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Online Webinar 2019 - What HR Professional Must Know about Coaching Toxic Personalities



VenueOnine, USA - United States USA - United States



Topics/Call fo Papers

Leaders come to you to deal with their most pressing people issues. You rely on evidence-based practices but likely have not found effective ones dealing with toxic personalities. Until now! Dr. Mitch Kusy is a leading expert in helping organizations understand the pervasiveness of this problem and what to do about it. Intuition often proves us wrong in how to deal with these clever chameleons who kiss up to those with perceived power but knock down to those who don’t. HR professionals need evidence-based practices—not intuition! You will gain these how-to practices based on solid evidence in this webinar and come away with new HR strategies that mean business.
Session Highlights
92% of employees rated the range of severity of toxic work behaviors 7 to 10 on a 10-point scale: How can HR reduce the severity of these behaviors?
94% of employees have work with a toxic person in the past 5 years: What are best practices for HR intervention?
87% reported that team climate worsened: How can HR assess team climate with a simple and innovative assessment tool?
51% of your organization’s top talent is likely to quit because of a toxic person: What are top HR strategies to reduce this turnover?
90% of your customers who witness a toxic interchange between two employees tell others: How can HR prevent the erosion of your business?
6% of individuals impacted by a toxic person ever filed a formal complaint: What can HR do to increase this low reporting percentage?
Who Will Benefit
HR professionals
Talent development professionals
Organization development professionals
Leadership coaches
Create a safe, respectful work culture that impacts personal well-being and team performance
Improve your bottom line by decreasing TOTAL compensation costs by 4% to 6%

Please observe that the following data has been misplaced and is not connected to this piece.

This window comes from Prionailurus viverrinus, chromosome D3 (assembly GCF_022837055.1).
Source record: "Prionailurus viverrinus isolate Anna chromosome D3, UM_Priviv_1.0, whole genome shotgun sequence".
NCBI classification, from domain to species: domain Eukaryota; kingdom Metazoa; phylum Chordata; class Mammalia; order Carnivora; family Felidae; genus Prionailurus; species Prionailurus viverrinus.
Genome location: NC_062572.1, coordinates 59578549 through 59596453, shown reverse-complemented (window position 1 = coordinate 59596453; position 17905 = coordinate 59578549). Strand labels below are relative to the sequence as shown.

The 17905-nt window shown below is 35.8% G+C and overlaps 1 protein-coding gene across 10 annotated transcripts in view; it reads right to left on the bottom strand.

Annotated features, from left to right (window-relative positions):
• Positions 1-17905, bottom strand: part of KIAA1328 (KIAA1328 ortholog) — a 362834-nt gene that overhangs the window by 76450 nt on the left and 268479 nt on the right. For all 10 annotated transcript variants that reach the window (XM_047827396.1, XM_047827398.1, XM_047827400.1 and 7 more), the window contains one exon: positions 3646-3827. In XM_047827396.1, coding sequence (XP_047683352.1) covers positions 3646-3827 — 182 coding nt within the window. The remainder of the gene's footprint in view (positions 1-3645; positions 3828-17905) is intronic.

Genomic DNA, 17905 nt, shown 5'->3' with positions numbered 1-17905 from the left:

Decrease turnover by up to 12%
Increase by 50% the number of individuals who report uncivil behaviors
Identify toxic protectors and toxic buffers who enable toxic behaviors to continue
Use new, simple recruiting practices so that toxic individuals don’t ever enter your organization
Engage new forms of exit interviews that will stop toxic behaviors in their tracks
Tailor your coaching of toxic individuals with templates based on whether the person is your peer, direct report, or boss
A corporate psychologist and 2005 Fulbright Scholar in Organization Development, Dr. Mitch Kusy is a professor in the PhD. Program, Graduate School of Leadership & Change, Antioch University. Mitch previously headed leadership and organization development at American Express and is now a renowned keynote speaker and consultant with hundreds of organizations nationally and internationally.
Previous to his just-released book, Why I Don't Work Here Anymore: A Leader’s Guide to Offset the Financial and Emotional Costs of Toxic Employees, Mitch co-authored five business books—one a best-seller. In 1998, he was named Minnesota Organization Development Practitioner of the Year. (
Purpose of the webinar
According to my 3-years study of over 400 individuals, 94% of the workforce has dealt with a toxic person over the past five years. These clever chameleons not only create personal angst and get under our skin, they also cost money. How much? Up to 6% of total compensation costs! And that’s just the beginning of these costs; 51% of victims of their venom are likely to quit; 12% do. And a whopping 87% reported that team climate and performance worsened.
Scope of the webinar
referred to as narcissists, bullies, and clever chameleons who knock down, but kiss up, these clever chameleons create havoc in the life of an HR professional. Based on my newly released book, Why I Don’t Work Here Anymore: A Leader’s Guide to Offset the Financial and Emotional Costs of Toxic Employees, this webinar covers the full scope of how these toxic individuals acquire their power, what reinforces their behavior, and most importantly—how HR can help their organizations successfully deal with them.
They shame, manipulate, and belittle in public and private as their modus operandi. Working with organizational leaders, HR feels the angst they cause, but are often unaware of how prevalent they are or how much they cost—in terms of money and team performance. What can HR do to both deal with them once they are in your organization Sometimes, as well as how to prevent these Dr. Jekyll and Mr. Hydes from ever entering your company?

Last modified: 2019-05-09 20:23:10